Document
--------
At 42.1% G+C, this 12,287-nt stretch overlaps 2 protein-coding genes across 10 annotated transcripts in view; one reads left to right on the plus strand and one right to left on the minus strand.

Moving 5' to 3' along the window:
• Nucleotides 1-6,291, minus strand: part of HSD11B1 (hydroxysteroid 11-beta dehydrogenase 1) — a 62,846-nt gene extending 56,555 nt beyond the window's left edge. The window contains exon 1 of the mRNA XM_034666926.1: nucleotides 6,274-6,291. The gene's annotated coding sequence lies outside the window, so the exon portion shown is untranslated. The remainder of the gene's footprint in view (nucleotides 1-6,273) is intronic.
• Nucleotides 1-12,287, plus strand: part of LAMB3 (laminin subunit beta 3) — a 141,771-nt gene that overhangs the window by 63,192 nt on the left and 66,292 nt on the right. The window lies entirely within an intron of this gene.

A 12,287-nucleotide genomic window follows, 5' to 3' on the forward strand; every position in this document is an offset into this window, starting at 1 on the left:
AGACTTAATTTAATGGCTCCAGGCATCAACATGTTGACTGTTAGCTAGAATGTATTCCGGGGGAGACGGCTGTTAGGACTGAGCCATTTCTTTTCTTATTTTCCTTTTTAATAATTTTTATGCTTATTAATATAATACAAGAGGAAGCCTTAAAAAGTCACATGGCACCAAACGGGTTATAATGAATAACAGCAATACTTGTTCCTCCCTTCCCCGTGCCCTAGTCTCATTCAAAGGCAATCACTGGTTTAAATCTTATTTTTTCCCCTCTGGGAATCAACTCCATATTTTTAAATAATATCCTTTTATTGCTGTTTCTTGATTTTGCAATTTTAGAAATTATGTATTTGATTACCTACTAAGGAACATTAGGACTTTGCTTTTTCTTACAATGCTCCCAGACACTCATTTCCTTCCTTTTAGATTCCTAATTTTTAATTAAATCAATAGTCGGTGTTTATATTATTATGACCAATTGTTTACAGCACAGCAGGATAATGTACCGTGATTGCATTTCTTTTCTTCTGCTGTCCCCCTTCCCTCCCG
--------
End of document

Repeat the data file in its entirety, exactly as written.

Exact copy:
At 42.1% G+C, this 12,287-nt stretch overlaps 2 protein-coding genes across 10 annotated transcripts in view; one reads left to right on the plus strand and one right to left on the minus strand.

Moving 5' to 3' along the window:
• Nucleotides 1-6,291, minus strand: part of HSD11B1 (hydroxysteroid 11-beta dehydrogenase 1) — a 62,846-nt gene extending 56,555 nt beyond the window's left edge. The window contains exon 1 of the mRNA XM_034666926.1: nucleotides 6,274-6,291. The gene's annotated coding sequence lies outside the window, so the exon portion shown is untranslated. The remainder of the gene's footprint in view (nucleotides 1-6,273) is intronic.
• Nucleotides 1-12,287, plus strand: part of LAMB3 (laminin subunit beta 3) — a 141,771-nt gene that overhangs the window by 63,192 nt on the left and 66,292 nt on the right. The window lies entirely within an intron of this gene.

A 12,287-nucleotide genomic window follows, 5' to 3' on the forward strand; every position in this document is an offset into this window, starting at 1 on the left:
AGACTTAATTTAATGGCTCCAGGCATCAACATGTTGACTGTTAGCTAGAATGTATTCCGGGGGAGACGGCTGTTAGGACTGAGCCATTTCTTTTCTTATTTTCCTTTTTAATAATTTTTATGCTTATTAATATAATACAAGAGGAAGCCTTAAAAAGTCACATGGCACCAAACGGGTTATAATGAATAACAGCAATACTTGTTCCTCCCTTCCCCGTGCCCTAGTCTCATTCAAAGGCAATCACTGGTTTAAATCTTATTTTTTCCCCTCTGGGAATCAACTCCATATTTTTAAATAATATCCTTTTATTGCTGTTTCTTGATTTTGCAATTTTAGAAATTATGTATTTGATTACCTACTAAGGAACATTAGGACTTTGCTTTTTCTTACAATGCTCCCAGACACTCATTTCCTTCCTTTTAGATTCCTAATTTTTAATTAAATCAATAGTCGGTGTTTATATTATTATGACCAATTGTTTACAGCACAGCAGGATAATGTACCGTGATTGCATTTCTTTTCTTCTGCTGTCCCCCTTCCCTCCCG